Snowpiercer Blu-ray review
What a journey this film has been on to finally have a physical release here in the UK. Director Bong Joon-Ho’s allegorical sci-fi thriller was released in 2013, but unfortunately the distribution rights were in the hands of Harvey Weinstein. The notorious producer wanted to recut the film, but director Bong stood his ground, leading to Weinstein limiting the release of Snowpiercer in the US, and pulling it completely from the UK. Unless you saw it at the Edinburgh Film Festival in 2014, or were able to watch an imported DVD, the first time we got to see the film was a digital only release in 2018.
No doubt inspired by the sudden surge in interest in director Bong and his eclectic filmography after his glorious night at the Academy Awards in February, and the upcoming Netflix TV series inspired by the film, we finally have an HD release of Snowpiercer in the UK that we can hold in our hands. So has it been worth the wait? The answer is a resounding yes.
The film is set in the not too distant future, where an attempt to slow down climate change has led to global catastrophe, leaving the entire planet frozen and dead. The last survivors are now circling the globe on a gigantic train. A Noah’s Ark divided into strict class groups. The wealthy elite are housed in gilded luxury at the front. The poor and lower class are crammed into the squalor of the tail. For 18-years order has been maintained on the train through strict and brutal enforcement of this class divide. Know your place.
One of the residents of the tail section, Curtis (Chris Evans) has had enough of this regime, and leads a revolution against their oppressors. He wants to get to the front of the train and take control of the engine, but first he must get through the hordes of guards, and defeat the train’s sadistic political leader, Minister Mason, played beautifully by Tilda Swinton as a kind of Yorkshire accented dictator.
Featuring an all-star supporting cast, including Song Kang-ho, Octavia Spencer, John Hurt, and Jamie Bell, the first half of the film is a thrilling and brutal fight through the different carriages of the train. The production design is stunning, lending the film a grimy and claustrophobic, post-futurist aesthetic. As they fight their way towards the middle, they see a window for the first time in years, and catch a glimpse of the frozen wasteland that was once planet earth. It is hauntingly beautiful.
The action scenes—on this odyssey to the front of the train—are extraordinary. Superbly imagined and then stunningly realised by director Bong, they are terrific, brutally violent, and each one different from the last. Most importantly however—like all good action scenes should—they reveal character. This isn’t just violence for the sake of it, and Bong’s idiosyncratic direction brings some beautiful and unexpected grace notes to these scenes.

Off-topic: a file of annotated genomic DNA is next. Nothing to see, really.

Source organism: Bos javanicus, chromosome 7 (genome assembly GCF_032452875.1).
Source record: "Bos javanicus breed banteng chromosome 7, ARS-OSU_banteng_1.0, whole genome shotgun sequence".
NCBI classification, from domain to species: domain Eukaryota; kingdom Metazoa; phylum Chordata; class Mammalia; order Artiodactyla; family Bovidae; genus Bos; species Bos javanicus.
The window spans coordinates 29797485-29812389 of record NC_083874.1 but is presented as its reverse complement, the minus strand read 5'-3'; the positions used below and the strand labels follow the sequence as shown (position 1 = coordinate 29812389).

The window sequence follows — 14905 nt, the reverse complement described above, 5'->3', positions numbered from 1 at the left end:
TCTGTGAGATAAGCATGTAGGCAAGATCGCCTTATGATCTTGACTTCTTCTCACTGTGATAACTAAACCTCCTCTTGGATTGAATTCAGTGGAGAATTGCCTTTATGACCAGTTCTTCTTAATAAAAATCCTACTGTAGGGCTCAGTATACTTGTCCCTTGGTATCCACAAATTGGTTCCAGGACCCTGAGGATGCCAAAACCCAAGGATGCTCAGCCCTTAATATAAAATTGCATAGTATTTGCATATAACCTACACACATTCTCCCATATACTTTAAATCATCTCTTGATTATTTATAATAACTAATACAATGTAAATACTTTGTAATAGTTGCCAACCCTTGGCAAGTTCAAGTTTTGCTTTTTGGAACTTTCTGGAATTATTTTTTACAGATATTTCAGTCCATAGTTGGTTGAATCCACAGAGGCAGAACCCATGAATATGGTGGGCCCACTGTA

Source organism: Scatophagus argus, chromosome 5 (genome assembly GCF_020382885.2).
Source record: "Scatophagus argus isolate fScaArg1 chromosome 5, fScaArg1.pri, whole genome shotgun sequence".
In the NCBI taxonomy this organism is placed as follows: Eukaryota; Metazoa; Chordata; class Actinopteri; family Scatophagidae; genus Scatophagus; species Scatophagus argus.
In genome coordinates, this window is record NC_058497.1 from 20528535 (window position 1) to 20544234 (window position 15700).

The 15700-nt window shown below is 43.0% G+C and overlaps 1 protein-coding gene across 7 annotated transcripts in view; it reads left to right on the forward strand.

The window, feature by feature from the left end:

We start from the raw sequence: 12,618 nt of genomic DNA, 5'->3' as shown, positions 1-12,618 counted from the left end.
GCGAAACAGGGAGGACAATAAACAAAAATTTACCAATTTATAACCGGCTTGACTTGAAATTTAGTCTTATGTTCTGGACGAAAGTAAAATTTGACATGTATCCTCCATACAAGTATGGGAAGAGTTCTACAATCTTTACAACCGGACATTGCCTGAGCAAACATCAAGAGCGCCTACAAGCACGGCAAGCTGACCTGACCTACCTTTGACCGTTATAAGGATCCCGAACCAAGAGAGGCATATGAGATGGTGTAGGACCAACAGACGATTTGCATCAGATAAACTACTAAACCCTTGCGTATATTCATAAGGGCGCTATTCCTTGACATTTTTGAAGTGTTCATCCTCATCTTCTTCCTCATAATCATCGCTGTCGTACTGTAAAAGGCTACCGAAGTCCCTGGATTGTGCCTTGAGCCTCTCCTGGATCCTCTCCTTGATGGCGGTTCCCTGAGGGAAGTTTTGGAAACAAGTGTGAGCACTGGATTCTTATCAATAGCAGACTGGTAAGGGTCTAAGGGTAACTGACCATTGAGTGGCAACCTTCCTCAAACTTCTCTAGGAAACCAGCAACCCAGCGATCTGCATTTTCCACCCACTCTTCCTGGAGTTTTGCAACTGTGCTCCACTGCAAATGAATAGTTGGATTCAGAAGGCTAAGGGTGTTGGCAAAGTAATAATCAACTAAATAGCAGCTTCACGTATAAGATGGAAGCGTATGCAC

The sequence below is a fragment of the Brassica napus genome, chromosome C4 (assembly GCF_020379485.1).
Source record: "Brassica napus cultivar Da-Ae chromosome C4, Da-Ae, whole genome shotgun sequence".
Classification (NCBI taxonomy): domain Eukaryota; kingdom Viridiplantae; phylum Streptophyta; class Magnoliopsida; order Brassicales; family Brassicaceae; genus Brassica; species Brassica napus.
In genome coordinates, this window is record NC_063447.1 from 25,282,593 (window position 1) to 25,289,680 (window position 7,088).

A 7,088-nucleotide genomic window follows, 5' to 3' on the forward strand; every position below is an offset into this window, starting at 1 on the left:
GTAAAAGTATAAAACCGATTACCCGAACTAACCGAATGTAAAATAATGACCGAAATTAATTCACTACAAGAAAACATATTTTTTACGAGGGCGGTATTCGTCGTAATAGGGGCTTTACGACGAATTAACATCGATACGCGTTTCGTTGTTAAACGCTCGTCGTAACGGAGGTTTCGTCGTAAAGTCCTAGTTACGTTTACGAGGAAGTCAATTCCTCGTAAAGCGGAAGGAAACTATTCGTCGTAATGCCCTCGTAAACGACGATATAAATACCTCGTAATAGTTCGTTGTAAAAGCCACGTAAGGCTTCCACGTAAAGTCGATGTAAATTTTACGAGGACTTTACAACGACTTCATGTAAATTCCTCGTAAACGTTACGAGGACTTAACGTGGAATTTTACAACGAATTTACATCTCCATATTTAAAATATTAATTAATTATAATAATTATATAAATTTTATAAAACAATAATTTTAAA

At the half-way point of the film, the world of the train expands, and the scope of the film expands with it, taking the story—though very linear and moving in only one direction—into unexpected places. The film’s thematic concerns around capitalism, class, and gentrification become ever more apparent.Watching it today—as the divisions between the haves and have nots become ever more vivid, as we teeter on the edge of climate catastrophe, and our political class treat us with nothing but contempt—for all its darkly tinged comic book fantasy, this is a film with thundering relevance.
What makes Snowpiercer such a blast is that it takes these deeply serious political messages, and mixes them into this violent, often very funny, occasionally very bleak, propulsive sci-fi action thriller. It is a thrill-ride of a film.Visually stunning, directed with the unique wit of Bong Joon-ho, and buoyed by terrific performances. How wonderful it is to finally own it.
As for the blu-ray itself, the picture and sound quality are excellent. It looks fantastic. There are some decent features on the disc, but somewhat disappointingly they have all been ported over from the 2014 Region-1 special edition DVD. It would have been nice for there to be something new included.
Transperceneige: From Blank Page to Blank Screen is a 54-minute documentary tracing the origin of the graphic novel and its journey to eventually being adapted into Snowpiercer. Chris Evans and Tilda Swinton on Snowpiercer sees the two lead actors discussing their roles and experiences of the making the film in a short interview clip.
The Birth of Snowpiercer is a short piece featuring interviews with director Bong and some of the cast. There’s some terrific behind the scenes footage here of the sets, sound stages, and impressive rigging used to make the train come to life. The End of the World and a New Beginning is a short-animated prologue depicting the savage moments before the train was boarded. Finally, there is a short featurette about the characters, including interviews with the main cast and director Bong.